7. @Elijah

    Exactly. The trip reviews here are equally interesting to anyone. But all those CC deals being pushed here that are only available to americans, should at the very least have a qualifyer ‘americans only’. The world, and I suspect the audience of this blog as well, is not limited to the USA.

  8. Refreshing article on a subject few other bloggers would bother writing about.

    I think we can forgive this teenager his failure to disclose that the article was basically a paid advertisement. And we can feel a little sorry for him for condition of his math skills after having graduated from the (often self-)vaunted European education system (although my “Crazy Land-“educated brain can calculate $0.12*12% and get something besides 12%…).

    What’s harder to understand, perhaps, is that this well-run organization was willing to risk its reputation and credibility by failing to have an editorial-review cycle prior to publishing. That’s surprising.

    In any case, Daniel, don’t get defensive – take the criticism, learn from it and keep going. You have a bright future.

  9. @Jon As our great and fabulous Miriam Margoyles mentioned on Graham Norton’s show
    “I don’t dislike Americans Graham, I just want them to learn things”. Bloody classic I say. Go Miriam!

  10. @Jon. You are wrong on the 12%. So your “crazy-land education” brain is apparantly still unable to calculate correctly.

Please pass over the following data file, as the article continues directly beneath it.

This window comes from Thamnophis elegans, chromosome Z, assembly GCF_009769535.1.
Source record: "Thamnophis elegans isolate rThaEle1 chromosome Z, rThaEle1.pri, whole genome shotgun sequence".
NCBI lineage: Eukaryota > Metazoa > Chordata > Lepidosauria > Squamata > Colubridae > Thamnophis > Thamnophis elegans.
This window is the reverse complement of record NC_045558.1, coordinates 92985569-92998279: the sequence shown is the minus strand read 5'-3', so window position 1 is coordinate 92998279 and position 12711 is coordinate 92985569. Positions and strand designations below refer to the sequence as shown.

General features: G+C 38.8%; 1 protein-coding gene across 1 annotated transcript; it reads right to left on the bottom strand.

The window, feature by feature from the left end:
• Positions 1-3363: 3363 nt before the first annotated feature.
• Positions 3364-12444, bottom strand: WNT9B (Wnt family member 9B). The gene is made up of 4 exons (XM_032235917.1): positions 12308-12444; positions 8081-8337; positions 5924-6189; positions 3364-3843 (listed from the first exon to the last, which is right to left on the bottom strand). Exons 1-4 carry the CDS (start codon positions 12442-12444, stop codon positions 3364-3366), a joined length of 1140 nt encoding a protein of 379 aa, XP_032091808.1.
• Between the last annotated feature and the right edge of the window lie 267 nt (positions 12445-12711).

Their program give % cashpounts. In this case 12%. Given in Norwegian krones. If 10NOK=$1 (for easy calc), and you buy for $100, you get 0,12% of 1000NOK. 120 cashpoints, and equal to 120NOK, or $12, from your $100 buy.
    No matter what currency you use, you get points equal to the percentage of the amount you spent.

  11. Omg, y’all are Krazy! And it is Krazy Land ad I live here and trust me, with Trump running the show, Krazy is a perfect word.

    Great article, Daniel. I’m always looking for adventacious travel reward programs. I’ll have to look into this a bit more as we live in Boston and will be trying to travel to Europe as much as possible.

  12. I booked tickets on Norwegian air using my Chase Ink card (USA), they were categorized as miscellaneous, presumably not giving me the travel extra points . Has anyone else seen this?

  13. The program is great and I do more than 30 trips across the Atlantic every year, BUT the system doesn’t work and when I was supposed to get my new reward of free luggage, their system cannot handle it and I still get charged. Waiting for more than 80 days for an answer and their customer service cannot fix it, just asking me to wait and in the mean time file a complaint for every single time I have paid for luggage. A not so happy customer!!!